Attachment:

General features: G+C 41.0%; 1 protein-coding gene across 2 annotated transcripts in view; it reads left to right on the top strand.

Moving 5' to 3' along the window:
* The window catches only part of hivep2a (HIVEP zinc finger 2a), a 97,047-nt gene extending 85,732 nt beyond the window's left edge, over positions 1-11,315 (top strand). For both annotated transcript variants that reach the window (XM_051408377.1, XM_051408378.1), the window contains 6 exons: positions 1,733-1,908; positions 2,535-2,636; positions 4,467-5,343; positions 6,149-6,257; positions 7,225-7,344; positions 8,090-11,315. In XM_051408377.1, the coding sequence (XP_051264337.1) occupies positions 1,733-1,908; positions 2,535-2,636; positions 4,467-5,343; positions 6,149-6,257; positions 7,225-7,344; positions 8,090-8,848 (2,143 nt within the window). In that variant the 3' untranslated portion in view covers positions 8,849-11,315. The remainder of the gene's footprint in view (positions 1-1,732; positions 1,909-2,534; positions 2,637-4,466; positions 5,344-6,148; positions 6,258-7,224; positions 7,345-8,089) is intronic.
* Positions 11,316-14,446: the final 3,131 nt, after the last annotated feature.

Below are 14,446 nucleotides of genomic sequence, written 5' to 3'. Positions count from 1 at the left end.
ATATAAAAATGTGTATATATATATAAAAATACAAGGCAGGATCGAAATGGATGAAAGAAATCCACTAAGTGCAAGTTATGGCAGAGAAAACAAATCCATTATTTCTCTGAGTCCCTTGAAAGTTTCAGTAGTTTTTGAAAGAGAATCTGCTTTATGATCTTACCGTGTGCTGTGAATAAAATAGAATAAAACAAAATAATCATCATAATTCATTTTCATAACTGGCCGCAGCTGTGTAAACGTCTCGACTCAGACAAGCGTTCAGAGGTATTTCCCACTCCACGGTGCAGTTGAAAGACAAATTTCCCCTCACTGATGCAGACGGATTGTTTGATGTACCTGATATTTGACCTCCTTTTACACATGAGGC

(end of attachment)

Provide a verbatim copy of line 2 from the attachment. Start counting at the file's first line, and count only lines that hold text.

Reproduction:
Moving 5' to 3' along the window: